In surprise move, GSK pulls Blenrep's accelerated approval only days after confirmatory trial flop

GSK is setting a new standard for speed when it comes to withdrawing an accelerated approval after a confirmatory trial failure.

The British big pharma is pulling Blenrep from the U.S. market at the request of the FDA, the company said Tuesday. The move comes just 15 days after GSK’s announcement that Blenrep failed to top a pairing of Bristol Myers Squibb’s Pomalyst and dexamethasone in relapsed or refractory multiple myeloma after at least two prior lines of therapy.

Blenrep, an antibody-drug conjugate, became the first BCMA-targeted therapy to win an FDA approval back in 2020. At that time, tumor shrinkage data led to an accelerated approval in fifth-line multiple myeloma. Since then, the FDA has approved several BCMA-targeted therapies for late-line myeloma, including CAR-T therapies from Bristol Myers Squibb and a partnership between Johnson & Johnson and Legend Biotech, plus an off-the-shelf bispecific

GSK’s decision to pull Blenrep this fast comes as a surprise because the company has two other phase 3 trials with imminent readouts expected in the first half of 2023. In the past, the FDA has allowed questionable accelerated approvals to remain in place, even after phase 3 flops, when another trial could serve as the new confirmatory study.

Even though Blenrep failed as a monotherapy in the DREAMM-3 trial, triggering the current withdrawal, the two ongoing late-stage studies, DREAMM-7 and DREAMM-8, are testing Blenrep in combinations in an earlier treatment setting for patients who have tried at least one prior line of therapy. But because of the market withdrawal, GSK would have to go through a new biologics license application for Blenrep if those studies are successful, rather than a potentially shorter supplemental application.

Despite the setback, GSK is still standing by its ambition to reach £33 billion in sales by 2031 without contributions from any acquisitions, a company spokesperson told Fierce Pharma. GSK shared the goal last June when it committed to spinning off its consumer group, which eventually became Haleon. At that time, GSK projected that Blenrep could reach over £3 billion in annual sales.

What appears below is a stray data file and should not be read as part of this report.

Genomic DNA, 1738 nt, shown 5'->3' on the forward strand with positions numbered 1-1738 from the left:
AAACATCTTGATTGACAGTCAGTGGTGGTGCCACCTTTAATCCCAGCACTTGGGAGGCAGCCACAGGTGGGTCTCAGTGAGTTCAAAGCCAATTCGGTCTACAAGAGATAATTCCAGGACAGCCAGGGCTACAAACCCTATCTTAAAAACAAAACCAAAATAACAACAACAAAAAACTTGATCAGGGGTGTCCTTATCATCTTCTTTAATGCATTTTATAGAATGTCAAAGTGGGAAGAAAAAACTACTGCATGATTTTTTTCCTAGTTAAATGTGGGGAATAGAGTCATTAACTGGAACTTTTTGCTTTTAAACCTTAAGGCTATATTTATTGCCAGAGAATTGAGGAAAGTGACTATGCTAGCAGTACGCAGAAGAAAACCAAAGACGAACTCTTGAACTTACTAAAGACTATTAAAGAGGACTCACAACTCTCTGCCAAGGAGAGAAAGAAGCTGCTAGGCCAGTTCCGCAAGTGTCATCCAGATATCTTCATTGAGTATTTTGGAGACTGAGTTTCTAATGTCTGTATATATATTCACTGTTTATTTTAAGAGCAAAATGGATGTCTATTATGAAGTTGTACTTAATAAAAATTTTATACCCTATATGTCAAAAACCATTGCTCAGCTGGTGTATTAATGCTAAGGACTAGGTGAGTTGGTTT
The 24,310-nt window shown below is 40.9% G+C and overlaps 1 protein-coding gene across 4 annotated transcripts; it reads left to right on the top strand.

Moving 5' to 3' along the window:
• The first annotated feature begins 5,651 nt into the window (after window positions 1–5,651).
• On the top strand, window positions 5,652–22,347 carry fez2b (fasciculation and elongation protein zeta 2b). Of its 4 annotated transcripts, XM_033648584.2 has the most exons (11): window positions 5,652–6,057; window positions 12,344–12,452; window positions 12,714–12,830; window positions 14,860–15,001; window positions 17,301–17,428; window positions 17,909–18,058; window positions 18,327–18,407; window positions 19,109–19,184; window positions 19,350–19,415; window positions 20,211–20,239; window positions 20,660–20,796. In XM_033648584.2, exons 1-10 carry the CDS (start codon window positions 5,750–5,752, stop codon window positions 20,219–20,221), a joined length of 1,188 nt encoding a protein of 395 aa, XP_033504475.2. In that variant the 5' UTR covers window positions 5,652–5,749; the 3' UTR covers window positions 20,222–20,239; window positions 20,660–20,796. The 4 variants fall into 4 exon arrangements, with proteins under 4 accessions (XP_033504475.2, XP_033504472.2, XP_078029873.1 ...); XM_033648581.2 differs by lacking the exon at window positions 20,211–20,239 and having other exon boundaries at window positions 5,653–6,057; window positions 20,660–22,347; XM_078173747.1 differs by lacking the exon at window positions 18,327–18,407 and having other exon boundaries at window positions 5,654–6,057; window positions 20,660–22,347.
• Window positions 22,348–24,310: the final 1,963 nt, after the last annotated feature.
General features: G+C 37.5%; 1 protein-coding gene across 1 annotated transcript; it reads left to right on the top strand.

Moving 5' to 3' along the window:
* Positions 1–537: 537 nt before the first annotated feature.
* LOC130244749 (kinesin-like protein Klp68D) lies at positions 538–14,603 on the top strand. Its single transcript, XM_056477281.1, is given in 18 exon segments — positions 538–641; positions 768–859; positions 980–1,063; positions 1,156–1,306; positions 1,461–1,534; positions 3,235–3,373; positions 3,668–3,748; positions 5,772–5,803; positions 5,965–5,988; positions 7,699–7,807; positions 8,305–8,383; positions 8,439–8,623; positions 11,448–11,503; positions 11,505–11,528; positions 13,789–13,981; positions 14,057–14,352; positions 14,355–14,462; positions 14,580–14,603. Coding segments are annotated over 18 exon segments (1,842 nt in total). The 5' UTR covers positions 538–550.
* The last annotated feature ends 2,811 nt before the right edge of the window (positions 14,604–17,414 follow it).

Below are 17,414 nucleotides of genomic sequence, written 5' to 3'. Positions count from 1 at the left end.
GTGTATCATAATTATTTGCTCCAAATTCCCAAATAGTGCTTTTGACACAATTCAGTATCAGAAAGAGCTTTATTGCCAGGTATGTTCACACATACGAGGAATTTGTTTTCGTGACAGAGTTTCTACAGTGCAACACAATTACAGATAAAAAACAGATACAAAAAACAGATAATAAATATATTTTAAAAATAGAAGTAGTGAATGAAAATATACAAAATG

GSK remains confident in Blenrep and its “potential to deliver meaningful results” from the combo trials, the spokesperson said. The company has already reported positive readouts from several trials testing Blenrep in combinations with standard-of-care therapies in earlier lines of treatment, the spokesperson added.

Blenrep’s withdrawal marks the second setback to GSK’s oncology ambitions in recent weeks. Earlier this month, the drugmaker was forced to limit Zejula’s indication in second-line maintenance treatment of ovarian cancer.

Meanwhile, the FDA could be setting an example with GSK about how it wants withdrawals of cancer accelerated approvals to proceed going forward, especially when there’s no unmet medical need.

During a discussion last week with FDA Commissioner Robert Califf, M.D., FDA’s oncology chief Richard Pazdur, M.D., highlighted “taking drugs off the market” after confirmatory trial failures as a major issue on his mind.

“If .. the confirmatory study has clearly failed, then I think the companies have to step up and take these drugs off the market as rapidly as possible,” Pazdur said in his conversation with Califf at the Friends of Cancer Research annual meeting.


RELATED: FDA wants confirmatory trials to be underway before granting accelerated cancer nods, Pazdur says


The longtime FDA oncology head recalled how hard the agency fought to get Avastin’s breast cancer indication withdrawn more than ten years ago following a confirmatory trial failure, calling the experience “a nightmare.”

Pazdur also mentioned various suggestions being floated in Congress to facilitate rapid removal of drugs, including having the FDA announce the removal and dealing with company disputes through standard regulatory procedures.